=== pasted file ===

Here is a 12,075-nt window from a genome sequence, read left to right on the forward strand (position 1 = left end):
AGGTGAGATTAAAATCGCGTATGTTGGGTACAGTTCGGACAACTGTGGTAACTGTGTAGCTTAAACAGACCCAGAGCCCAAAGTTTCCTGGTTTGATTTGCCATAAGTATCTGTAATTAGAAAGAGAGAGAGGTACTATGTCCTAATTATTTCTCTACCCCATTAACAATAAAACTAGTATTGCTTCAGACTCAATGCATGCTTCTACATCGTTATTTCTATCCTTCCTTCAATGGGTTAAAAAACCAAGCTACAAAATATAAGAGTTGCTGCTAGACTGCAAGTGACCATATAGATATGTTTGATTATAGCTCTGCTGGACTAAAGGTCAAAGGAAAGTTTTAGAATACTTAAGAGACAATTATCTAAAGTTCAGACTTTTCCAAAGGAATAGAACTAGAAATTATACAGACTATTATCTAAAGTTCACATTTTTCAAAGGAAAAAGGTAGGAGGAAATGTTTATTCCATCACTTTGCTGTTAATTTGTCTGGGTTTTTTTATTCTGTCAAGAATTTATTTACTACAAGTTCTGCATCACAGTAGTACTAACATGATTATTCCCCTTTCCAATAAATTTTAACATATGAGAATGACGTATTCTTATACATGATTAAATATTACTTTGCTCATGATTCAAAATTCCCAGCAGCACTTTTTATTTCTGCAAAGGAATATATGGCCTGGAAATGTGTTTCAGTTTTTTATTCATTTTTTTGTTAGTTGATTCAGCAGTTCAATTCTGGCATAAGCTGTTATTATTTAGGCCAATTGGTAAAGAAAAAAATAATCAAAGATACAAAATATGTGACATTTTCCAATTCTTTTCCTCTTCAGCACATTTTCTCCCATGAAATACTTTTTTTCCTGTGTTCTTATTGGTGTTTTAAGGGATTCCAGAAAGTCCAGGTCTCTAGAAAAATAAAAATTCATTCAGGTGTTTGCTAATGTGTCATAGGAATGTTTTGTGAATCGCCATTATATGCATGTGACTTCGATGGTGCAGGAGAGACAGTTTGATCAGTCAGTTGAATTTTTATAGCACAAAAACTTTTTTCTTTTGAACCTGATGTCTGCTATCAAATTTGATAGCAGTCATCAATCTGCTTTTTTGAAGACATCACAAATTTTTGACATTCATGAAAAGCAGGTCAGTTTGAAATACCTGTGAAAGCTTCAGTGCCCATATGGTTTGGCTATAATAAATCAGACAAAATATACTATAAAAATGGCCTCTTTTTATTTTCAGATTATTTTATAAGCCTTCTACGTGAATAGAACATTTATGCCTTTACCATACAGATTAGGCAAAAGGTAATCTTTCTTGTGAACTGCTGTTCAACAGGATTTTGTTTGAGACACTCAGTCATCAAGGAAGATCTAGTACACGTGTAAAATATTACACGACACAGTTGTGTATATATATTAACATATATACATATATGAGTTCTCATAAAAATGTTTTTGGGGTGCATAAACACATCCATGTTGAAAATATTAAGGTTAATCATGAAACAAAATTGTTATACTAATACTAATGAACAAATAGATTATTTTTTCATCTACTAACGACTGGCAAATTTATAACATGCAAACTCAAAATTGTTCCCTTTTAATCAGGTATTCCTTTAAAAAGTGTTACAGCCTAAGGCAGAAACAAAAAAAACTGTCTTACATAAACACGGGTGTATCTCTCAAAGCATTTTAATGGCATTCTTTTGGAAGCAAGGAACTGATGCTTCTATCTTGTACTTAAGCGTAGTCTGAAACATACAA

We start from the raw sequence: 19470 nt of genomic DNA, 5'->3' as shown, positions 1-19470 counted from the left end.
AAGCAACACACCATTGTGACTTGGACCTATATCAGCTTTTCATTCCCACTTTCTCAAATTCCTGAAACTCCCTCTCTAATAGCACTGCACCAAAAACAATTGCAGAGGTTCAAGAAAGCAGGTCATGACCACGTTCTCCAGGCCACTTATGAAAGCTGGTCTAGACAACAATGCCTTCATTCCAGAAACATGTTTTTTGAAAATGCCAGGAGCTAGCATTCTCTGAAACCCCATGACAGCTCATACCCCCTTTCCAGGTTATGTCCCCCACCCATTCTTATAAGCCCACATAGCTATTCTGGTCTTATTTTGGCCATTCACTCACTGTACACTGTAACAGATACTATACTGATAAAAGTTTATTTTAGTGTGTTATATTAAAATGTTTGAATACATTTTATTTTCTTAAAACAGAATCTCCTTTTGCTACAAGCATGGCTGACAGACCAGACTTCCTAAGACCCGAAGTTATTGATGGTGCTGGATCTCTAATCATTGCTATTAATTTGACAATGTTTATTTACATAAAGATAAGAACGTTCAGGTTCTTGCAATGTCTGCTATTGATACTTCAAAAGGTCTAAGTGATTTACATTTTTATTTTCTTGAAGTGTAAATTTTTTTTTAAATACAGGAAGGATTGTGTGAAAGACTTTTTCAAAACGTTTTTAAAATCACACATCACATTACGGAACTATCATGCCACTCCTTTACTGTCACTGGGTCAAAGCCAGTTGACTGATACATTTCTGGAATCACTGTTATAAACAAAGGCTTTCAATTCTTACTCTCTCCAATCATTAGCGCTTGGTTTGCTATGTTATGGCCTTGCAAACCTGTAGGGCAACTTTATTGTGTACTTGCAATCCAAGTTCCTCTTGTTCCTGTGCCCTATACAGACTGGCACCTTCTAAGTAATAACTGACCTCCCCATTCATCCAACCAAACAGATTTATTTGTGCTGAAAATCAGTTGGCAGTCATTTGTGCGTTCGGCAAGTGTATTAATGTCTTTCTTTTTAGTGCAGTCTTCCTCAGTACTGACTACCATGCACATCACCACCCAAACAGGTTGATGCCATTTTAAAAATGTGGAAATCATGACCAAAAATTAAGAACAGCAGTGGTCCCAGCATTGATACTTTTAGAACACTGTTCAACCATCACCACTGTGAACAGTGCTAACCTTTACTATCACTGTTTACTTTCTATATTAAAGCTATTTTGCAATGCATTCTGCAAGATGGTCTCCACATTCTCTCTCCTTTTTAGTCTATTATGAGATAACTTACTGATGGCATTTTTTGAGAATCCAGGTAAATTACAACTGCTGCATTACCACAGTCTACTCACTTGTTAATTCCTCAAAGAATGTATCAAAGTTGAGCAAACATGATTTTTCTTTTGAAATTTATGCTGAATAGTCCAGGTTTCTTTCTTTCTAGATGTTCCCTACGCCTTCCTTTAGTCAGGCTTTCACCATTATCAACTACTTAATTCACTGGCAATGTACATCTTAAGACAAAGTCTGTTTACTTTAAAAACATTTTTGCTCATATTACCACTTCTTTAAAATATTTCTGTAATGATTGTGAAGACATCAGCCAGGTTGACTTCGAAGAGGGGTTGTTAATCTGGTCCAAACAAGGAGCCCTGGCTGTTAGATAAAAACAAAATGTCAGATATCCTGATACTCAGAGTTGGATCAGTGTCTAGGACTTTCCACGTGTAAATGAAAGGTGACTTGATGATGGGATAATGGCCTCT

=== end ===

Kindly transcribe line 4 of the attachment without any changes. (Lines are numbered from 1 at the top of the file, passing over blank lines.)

AAGCAACACACCATTGTGACTTGGACCTATATCAGCTTTTCATTCCCACTTTCTCAAATTCCTGAAACTCCCTCTCTAATAGCACTGCACCAAAAACAATTGCAGAGGTTCAAGAAAGCAGGTCATGACCACGTTCTCCAGGCCACTTATGAAAGCTGGTCTAGACAACAATGCCTTCATTCCAGAAACATGTTTTTTGAAAATGCCAGGAGCTAGCATTCTCTGAAACCCCATGACAGCTCATACCCCCTTTCCAGGTTATGTCCCCCACCCATTCTTATAAGCCCACATAGCTATTCTGGTCTTATTTTGGCCATTCACTCACTGTACACTGTAACAGATACTATACTGATAAAAGTTTATTTTAGTGTGTTATATTAAAATGTTTGAATACATTTTATTTTCTTAAAACAGAATCTCCTTTTGCTACAAGCATGGCTGACAGACCAGACTTCCTAAGACCCGAAGTTATTGATGGTGCTGGATCTCTAATCATTGCTATTAATTTGACAATGTTTATTTACATAAAGATAAGAACGTTCAGGTTCTTGCAATGTCTGCTATTGATACTTCAAAAGGTCTAAGTGATTTACATTTTTATTTTCTTGAAGTGTAAATTTTTTTTTAAATACAGGAAGGATTGTGTGAAAGACTTTTTCAAAACGTTTTTAAAATCACACATCACATTACGGAACTATCATGCCACTCCTTTACTGTCACTGGGTCAAAGCCAGTTGACTGATACATTTCTGGAATCACTGTTATAAACAAAGGCTTTCAATTCTTACTCTCTCCAATCATTAGCGCTTGGTTTGCTATGTTATGGCCTTGCAAACCTGTAGGGCAACTTTATTGTGTACTTGCAATCCAAGTTCCTCTTGTTCCTGTGCCCTATACAGACTGGCACCTTCTAAGTAATAACTGACCTCCCCATTCATCCAACCAAACAGATTTATTTGTGCTGAAAATCAGTTGGCAGTCATTTGTGCGTTCGGCAAGTGTATTAATGTCTTTCTTTTTAGTGCAGTCTTCCTCAGTACTGACTACCATGCACATCACCACCCAAACAGGTTGATGCCATTTTAAAAATGTGGAAATCATGACCAAAAATTAAGAACAGCAGTGGTCCCAGCATTGATACTTTTAGAACACTGTTCAACCATCACCACTGTGAACAGTGCTAACCTTTACTATCACTGTTTACTTTCTATATTAAAGCTATTTTGCAATGCATTCTGCAAGATGGTCTCCACATTCTCTCTCCTTTTTAGTCTATTATGAGATAACTTACTGATGGCATTTTTTGAGAATCCAGGTAAATTACAACTGCTGCATTACCACAGTCTACTCACTTGTTAATTCCTCAAAGAATGTATCAAAGTTGAGCAAACATGATTTTTCTTTTGAAATTTATGCTGAATAGTCCAGGTTTCTTTCTTTCTAGATGTTCCCTACGCCTTCCTTTAGTCAGGCTTTCACCATTATCAACTACTTAATTCACTGGCAATGTACATCTTAAGACAAAGTCTGTTTACTTTAAAAACATTTTTGCTCATATTACCACTTCTTTAAAATATTTCTGTAATGATTGTGAAGACATCAGCCAGGTTGACTTCGAAGAGGGGTTGTTAATCTGGTCCAAACAAGGAGCCCTGGCTGTTAGATAAAAACAAAATGTCAGATATCCTGATACTCAGAGTTGGATCAGTGTCTAGGACTTTCCACGTGTAAATGAAAGGTGACTTGATGATGGGATAATGGCCTCT